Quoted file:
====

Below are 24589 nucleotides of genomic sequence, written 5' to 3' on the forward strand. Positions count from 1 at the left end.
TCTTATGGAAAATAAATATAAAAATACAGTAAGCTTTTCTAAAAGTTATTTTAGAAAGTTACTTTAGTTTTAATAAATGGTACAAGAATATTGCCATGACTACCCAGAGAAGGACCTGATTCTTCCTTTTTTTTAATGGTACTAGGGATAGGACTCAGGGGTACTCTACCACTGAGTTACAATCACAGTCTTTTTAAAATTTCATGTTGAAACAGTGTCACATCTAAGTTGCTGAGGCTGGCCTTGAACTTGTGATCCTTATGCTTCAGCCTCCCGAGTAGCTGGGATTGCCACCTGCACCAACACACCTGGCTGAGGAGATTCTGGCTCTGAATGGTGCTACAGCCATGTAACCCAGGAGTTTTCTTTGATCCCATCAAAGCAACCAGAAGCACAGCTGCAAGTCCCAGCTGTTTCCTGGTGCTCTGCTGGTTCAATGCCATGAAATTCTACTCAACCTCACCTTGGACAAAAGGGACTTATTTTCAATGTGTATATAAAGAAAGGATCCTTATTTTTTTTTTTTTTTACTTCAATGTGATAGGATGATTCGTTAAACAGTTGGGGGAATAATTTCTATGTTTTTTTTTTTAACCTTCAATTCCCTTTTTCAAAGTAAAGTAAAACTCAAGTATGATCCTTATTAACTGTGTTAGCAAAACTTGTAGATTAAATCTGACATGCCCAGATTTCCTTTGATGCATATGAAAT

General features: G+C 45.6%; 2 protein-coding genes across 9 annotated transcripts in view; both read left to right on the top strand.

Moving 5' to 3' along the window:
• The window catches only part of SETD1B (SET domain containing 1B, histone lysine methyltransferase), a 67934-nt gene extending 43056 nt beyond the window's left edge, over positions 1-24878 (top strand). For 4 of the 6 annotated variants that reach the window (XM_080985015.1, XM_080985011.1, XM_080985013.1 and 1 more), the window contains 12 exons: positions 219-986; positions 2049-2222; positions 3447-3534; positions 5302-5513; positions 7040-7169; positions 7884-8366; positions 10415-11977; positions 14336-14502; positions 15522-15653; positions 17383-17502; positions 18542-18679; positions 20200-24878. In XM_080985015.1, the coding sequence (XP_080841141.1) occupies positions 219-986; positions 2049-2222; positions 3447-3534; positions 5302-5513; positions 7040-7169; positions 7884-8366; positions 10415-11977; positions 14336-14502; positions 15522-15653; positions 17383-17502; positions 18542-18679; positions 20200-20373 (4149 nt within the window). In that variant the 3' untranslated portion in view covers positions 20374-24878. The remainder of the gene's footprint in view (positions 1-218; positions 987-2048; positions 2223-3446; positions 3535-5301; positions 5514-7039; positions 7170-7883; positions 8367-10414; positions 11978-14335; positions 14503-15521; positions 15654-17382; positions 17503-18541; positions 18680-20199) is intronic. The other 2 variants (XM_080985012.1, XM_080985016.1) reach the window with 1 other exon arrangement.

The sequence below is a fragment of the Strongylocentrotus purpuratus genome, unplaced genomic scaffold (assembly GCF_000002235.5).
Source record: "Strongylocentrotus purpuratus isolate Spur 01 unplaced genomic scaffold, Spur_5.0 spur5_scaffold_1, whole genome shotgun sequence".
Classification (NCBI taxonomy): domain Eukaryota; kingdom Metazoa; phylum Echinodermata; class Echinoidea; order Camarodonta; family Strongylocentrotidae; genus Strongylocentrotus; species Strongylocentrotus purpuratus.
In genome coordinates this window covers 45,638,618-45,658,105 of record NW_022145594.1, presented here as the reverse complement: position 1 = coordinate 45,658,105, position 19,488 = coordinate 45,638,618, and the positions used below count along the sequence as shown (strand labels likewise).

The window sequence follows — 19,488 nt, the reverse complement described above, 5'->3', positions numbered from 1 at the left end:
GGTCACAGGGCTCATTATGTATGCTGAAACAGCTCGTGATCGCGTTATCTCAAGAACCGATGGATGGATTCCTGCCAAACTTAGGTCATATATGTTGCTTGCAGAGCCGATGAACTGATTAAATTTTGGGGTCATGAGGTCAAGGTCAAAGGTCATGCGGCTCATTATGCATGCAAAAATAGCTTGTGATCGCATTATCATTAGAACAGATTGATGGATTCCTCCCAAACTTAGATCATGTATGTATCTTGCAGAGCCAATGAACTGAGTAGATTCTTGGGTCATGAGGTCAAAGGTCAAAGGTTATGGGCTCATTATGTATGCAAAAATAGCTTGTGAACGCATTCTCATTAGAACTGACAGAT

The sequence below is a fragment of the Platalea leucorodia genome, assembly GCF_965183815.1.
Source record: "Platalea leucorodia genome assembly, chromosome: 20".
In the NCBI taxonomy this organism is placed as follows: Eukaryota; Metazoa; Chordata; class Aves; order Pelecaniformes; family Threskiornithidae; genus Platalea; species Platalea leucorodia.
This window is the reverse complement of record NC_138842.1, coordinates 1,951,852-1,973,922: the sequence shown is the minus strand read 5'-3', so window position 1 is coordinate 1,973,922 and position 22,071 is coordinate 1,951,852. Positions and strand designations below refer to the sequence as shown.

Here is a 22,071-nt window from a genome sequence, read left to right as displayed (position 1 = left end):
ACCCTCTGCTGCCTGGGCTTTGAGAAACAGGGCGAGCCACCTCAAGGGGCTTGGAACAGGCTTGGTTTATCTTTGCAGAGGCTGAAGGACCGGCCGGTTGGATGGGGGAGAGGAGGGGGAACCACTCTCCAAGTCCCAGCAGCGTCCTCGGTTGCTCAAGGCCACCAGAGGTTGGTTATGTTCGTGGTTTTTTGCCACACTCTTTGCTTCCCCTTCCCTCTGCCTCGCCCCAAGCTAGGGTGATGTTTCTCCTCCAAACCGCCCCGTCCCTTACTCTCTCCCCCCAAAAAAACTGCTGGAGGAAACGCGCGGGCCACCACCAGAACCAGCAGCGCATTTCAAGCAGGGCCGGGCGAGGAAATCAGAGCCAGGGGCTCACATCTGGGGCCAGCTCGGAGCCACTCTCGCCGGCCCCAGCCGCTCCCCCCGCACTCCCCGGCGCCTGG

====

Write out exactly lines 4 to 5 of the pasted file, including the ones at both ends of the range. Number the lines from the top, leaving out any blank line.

Moving 5' to 3' along the window:
• The window catches only part of SETD1B (SET domain containing 1B, histone lysine methyltransferase), a 67934-nt gene extending 43056 nt beyond the window's left edge, over positions 1-24878 (top strand). For 4 of the 6 annotated variants that reach the window (XM_080985015.1, XM_080985011.1, XM_080985013.1 and 1 more), the window contains 12 exons: positions 219-986; positions 2049-2222; positions 3447-3534; positions 5302-5513; positions 7040-7169; positions 7884-8366; positions 10415-11977; positions 14336-14502; positions 15522-15653; positions 17383-17502; positions 18542-18679; positions 20200-24878. In XM_080985015.1, the coding sequence (XP_080841141.1) occupies positions 219-986; positions 2049-2222; positions 3447-3534; positions 5302-5513; positions 7040-7169; positions 7884-8366; positions 10415-11977; positions 14336-14502; positions 15522-15653; positions 17383-17502; positions 18542-18679; positions 20200-20373 (4149 nt within the window). In that variant the 3' untranslated portion in view covers positions 20374-24878. The remainder of the gene's footprint in view (positions 1-218; positions 987-2048; positions 2223-3446; positions 3535-5301; positions 5514-7039; positions 7170-7883; positions 8367-10414; positions 11978-14335; positions 14503-15521; positions 15654-17382; positions 17503-18541; positions 18680-20199) is intronic. The other 2 variants (XM_080985012.1, XM_080985016.1) reach the window with 1 other exon arrangement.